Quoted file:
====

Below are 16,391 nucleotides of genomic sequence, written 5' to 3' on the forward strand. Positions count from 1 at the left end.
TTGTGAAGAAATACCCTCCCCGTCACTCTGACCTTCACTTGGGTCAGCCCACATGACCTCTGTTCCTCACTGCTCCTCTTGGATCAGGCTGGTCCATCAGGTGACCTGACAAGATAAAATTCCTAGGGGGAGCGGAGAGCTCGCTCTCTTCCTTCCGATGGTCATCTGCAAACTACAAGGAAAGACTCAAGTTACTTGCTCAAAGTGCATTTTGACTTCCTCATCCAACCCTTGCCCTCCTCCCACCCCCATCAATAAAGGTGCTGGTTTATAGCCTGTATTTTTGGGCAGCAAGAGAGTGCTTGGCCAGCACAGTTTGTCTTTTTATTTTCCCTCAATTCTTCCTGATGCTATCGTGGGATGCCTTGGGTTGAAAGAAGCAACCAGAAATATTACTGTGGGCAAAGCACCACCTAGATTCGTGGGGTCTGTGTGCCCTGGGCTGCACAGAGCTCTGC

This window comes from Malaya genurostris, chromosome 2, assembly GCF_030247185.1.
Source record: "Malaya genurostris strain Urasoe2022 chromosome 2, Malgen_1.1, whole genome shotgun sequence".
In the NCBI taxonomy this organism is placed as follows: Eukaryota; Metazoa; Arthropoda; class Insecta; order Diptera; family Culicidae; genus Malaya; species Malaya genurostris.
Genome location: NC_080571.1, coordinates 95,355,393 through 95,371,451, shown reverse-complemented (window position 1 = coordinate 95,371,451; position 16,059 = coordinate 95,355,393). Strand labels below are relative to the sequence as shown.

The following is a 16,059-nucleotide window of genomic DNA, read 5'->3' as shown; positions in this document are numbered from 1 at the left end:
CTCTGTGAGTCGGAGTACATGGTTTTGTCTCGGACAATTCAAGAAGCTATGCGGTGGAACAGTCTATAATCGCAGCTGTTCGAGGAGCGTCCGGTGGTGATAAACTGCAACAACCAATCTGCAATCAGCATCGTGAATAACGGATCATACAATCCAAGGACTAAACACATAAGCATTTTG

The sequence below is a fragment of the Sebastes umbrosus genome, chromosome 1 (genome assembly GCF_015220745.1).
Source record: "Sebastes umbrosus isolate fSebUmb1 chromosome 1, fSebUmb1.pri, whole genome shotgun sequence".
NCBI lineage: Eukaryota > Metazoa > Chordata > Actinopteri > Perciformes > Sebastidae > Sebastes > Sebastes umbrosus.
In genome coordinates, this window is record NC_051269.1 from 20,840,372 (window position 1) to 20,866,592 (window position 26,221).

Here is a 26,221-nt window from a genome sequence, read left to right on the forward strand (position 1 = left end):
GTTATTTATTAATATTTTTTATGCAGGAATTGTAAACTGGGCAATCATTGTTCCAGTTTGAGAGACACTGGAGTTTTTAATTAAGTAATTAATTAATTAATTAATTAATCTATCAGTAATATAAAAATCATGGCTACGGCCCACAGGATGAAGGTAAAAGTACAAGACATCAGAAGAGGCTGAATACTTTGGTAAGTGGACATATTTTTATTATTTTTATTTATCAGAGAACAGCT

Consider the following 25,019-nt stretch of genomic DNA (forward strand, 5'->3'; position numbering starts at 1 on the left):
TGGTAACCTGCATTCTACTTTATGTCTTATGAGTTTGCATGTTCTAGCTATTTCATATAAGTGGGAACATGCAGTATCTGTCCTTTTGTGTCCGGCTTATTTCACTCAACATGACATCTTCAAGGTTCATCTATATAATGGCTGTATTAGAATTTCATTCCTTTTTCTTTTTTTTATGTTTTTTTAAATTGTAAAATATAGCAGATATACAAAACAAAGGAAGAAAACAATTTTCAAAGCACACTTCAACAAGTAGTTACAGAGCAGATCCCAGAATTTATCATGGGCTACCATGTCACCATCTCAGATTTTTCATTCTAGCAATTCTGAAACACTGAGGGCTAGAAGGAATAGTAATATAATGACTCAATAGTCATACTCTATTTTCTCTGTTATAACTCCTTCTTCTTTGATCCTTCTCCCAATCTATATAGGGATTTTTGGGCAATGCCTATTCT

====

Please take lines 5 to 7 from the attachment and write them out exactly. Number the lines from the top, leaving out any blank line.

In the NCBI taxonomy this organism is placed as follows: Eukaryota; Metazoa; Arthropoda; class Insecta; order Diptera; family Culicidae; genus Malaya; species Malaya genurostris.
Genome location: NC_080571.1, coordinates 95,355,393 through 95,371,451, shown reverse-complemented (window position 1 = coordinate 95,371,451; position 16,059 = coordinate 95,355,393). Strand labels below are relative to the sequence as shown.

The following is a 16,059-nucleotide window of genomic DNA, read 5'->3' as shown; positions in this document are numbered from 1 at the left end: